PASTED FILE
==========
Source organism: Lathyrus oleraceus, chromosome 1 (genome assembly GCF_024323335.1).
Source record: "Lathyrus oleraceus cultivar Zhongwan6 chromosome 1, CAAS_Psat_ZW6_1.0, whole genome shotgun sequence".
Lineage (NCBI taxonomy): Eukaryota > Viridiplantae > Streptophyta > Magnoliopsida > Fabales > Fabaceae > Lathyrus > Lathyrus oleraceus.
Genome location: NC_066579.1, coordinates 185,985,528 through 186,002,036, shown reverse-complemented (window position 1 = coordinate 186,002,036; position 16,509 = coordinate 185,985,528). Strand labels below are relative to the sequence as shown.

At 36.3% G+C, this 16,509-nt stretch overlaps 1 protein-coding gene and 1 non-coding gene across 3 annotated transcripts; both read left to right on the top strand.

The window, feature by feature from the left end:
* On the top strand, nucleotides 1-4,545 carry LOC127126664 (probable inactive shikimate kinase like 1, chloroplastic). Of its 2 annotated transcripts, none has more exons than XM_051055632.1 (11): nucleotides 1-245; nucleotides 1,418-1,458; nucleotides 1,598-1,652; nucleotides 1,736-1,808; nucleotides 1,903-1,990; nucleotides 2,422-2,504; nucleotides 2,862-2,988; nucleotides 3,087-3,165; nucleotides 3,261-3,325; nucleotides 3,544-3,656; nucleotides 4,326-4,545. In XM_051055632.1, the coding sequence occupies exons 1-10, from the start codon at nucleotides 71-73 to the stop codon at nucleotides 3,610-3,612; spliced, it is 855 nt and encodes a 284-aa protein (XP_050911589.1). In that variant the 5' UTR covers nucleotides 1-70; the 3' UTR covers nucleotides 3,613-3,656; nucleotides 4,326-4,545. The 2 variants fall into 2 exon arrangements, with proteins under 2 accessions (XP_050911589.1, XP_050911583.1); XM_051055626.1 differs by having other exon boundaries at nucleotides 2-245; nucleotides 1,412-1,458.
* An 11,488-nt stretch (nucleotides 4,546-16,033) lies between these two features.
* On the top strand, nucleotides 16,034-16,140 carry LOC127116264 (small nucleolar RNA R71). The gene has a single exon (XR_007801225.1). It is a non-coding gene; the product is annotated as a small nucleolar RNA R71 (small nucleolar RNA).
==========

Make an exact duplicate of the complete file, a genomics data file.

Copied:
Source organism: Lathyrus oleraceus, chromosome 1 (genome assembly GCF_024323335.1).
Source record: "Lathyrus oleraceus cultivar Zhongwan6 chromosome 1, CAAS_Psat_ZW6_1.0, whole genome shotgun sequence".
Lineage (NCBI taxonomy): Eukaryota > Viridiplantae > Streptophyta > Magnoliopsida > Fabales > Fabaceae > Lathyrus > Lathyrus oleraceus.
Genome location: NC_066579.1, coordinates 185,985,528 through 186,002,036, shown reverse-complemented (window position 1 = coordinate 186,002,036; position 16,509 = coordinate 185,985,528). Strand labels below are relative to the sequence as shown.

At 36.3% G+C, this 16,509-nt stretch overlaps 1 protein-coding gene and 1 non-coding gene across 3 annotated transcripts; both read left to right on the top strand.

The window, feature by feature from the left end:
* On the top strand, nucleotides 1-4,545 carry LOC127126664 (probable inactive shikimate kinase like 1, chloroplastic). Of its 2 annotated transcripts, none has more exons than XM_051055632.1 (11): nucleotides 1-245; nucleotides 1,418-1,458; nucleotides 1,598-1,652; nucleotides 1,736-1,808; nucleotides 1,903-1,990; nucleotides 2,422-2,504; nucleotides 2,862-2,988; nucleotides 3,087-3,165; nucleotides 3,261-3,325; nucleotides 3,544-3,656; nucleotides 4,326-4,545. In XM_051055632.1, the coding sequence occupies exons 1-10, from the start codon at nucleotides 71-73 to the stop codon at nucleotides 3,610-3,612; spliced, it is 855 nt and encodes a 284-aa protein (XP_050911589.1). In that variant the 5' UTR covers nucleotides 1-70; the 3' UTR covers nucleotides 3,613-3,656; nucleotides 4,326-4,545. The 2 variants fall into 2 exon arrangements, with proteins under 2 accessions (XP_050911589.1, XP_050911583.1); XM_051055626.1 differs by having other exon boundaries at nucleotides 2-245; nucleotides 1,412-1,458.
* An 11,488-nt stretch (nucleotides 4,546-16,033) lies between these two features.
* On the top strand, nucleotides 16,034-16,140 carry LOC127116264 (small nucleolar RNA R71). The gene has a single exon (XR_007801225.1). It is a non-coding gene; the product is annotated as a small nucleolar RNA R71 (small nucleolar RNA).